Being Diligent About Dividends
Author: Stephen Duench
May 28, 2020
The COVID-19 pandemic is creating a familiar dynamic for dividend investors who have navigated economic downturns in the past, with record-high yields on one hand and payout suspensions and cuts on the other. And just like previous crises, the fallout from the virus is a valuable reminder that dividend-paying stocks are not created equally and must be evaluated on their own merits.
To that end, there’s no question that yields across the broad spectrum of dividend payers has become more attractive relative to 10-year government bond yields in recent weeks. In Canada and the U.S., this is true across most sectors and the average spread between the two yields recently reached all-time highs, based on our data since the Second World War. At the same time, many industries are now boasting average dividend yields near or at their historical highs on an absolute basis.
Canadian Dividend Yields: Today vs. History
But higher yields are only part of the equation that makes up the current landscape for dividends. Also at play is a growing list of dividend suspensions and/or cuts as companies batten down their hatches in hopes of minimizing the damage of the economic slowdown. In many cases, these actions are being taken to shore up already diminishing balance sheet strength or to pre-empt such deterioration from happening in the first place. Meanwhile, some companies are suspending or reducing their dividends on principle after having to furlough employees unable to work due to government shutdowns and social distancing measures.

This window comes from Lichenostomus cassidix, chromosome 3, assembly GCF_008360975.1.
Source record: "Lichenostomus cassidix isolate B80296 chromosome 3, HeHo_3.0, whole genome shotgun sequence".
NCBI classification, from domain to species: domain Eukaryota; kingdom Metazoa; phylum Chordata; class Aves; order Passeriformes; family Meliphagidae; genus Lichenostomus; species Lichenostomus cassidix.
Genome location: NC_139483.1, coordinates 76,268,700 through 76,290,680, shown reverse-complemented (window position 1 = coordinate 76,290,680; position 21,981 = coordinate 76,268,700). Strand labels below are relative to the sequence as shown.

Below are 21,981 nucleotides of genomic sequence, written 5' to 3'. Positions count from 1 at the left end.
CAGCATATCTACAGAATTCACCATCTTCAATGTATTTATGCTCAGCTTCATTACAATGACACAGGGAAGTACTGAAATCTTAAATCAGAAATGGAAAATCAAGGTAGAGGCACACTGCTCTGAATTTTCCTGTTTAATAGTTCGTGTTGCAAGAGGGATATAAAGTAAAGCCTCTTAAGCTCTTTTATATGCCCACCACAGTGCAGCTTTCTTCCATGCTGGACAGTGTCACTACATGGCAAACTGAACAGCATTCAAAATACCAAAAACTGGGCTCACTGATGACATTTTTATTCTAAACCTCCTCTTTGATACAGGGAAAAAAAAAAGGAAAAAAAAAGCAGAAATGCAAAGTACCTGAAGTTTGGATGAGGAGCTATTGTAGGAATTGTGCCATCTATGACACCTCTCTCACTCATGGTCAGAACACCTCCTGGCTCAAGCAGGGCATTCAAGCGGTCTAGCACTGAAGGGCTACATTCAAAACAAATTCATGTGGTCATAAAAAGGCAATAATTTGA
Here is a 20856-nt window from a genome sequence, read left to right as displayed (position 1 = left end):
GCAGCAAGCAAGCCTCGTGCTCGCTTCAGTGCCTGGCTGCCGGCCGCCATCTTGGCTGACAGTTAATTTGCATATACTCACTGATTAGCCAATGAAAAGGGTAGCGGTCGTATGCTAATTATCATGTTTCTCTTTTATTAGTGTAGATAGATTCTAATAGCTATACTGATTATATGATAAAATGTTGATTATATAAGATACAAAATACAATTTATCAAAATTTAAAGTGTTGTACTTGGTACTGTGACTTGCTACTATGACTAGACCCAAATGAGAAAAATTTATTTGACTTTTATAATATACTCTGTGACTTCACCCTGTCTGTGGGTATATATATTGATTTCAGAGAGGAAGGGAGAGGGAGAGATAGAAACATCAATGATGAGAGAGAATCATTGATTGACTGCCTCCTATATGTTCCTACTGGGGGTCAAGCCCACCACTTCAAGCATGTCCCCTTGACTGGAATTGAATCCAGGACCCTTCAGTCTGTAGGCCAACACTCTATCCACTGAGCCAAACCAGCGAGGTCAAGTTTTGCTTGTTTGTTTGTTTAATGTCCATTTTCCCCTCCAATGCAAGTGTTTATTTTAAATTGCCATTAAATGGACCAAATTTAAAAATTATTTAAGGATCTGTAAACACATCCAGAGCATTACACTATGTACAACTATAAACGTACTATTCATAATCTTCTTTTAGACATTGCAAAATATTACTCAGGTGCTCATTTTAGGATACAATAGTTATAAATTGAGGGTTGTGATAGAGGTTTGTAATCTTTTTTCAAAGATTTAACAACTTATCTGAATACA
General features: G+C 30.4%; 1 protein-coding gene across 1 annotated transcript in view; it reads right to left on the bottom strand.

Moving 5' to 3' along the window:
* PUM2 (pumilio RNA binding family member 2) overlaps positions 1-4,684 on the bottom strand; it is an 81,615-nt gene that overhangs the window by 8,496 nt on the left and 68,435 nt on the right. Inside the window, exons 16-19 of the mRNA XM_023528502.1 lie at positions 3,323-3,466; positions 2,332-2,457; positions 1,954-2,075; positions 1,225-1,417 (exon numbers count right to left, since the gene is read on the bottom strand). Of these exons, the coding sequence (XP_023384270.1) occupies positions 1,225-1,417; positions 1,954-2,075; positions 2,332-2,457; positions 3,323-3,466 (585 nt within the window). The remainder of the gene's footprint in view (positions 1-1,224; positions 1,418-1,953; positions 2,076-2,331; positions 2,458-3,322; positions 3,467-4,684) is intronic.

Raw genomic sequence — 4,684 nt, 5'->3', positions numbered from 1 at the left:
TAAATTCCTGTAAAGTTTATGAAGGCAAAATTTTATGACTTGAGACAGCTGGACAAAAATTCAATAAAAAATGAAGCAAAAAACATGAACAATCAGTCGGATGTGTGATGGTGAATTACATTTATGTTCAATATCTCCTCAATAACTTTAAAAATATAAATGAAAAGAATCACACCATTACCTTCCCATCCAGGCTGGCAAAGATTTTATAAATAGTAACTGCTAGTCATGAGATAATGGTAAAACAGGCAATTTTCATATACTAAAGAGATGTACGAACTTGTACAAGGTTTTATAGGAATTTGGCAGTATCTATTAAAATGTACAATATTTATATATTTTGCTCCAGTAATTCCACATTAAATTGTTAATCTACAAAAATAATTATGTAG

U.S. Dividend Yields: Today vs. History
Either way, this growing list highlights the value of analyzing dividend payers based not only on the size of their current yield, but also its sustainability over time. And while it’s difficult to predict whether a company chooses to suspend or cut its dividend under extraordinary circumstances, it’s possible to forecast which companies may be forced to make those same decisions. For example, those with low debt-to-equity and high cash-to-asset ratios are more likely to support their dividends than those without. The same goes for payers that have historically high return-on-equity (ROE) and low payout ratios.
Keeping close tabs on these factors—along with others such as high free cash flow yield and high free cash flow margin—should be nothing new to seasoned dividend investors, but doing so rigorously has not been this critical since the Great Financial Crisis more than a decade ago. After all, the opportunity set for dividends may never be more attractive than it is now, but it also may never be more precarious.
Stephen Duench is a Vice President and Portfolio Manager at AGF Investments Inc. He is a regular contributor to AGF Perspectives.
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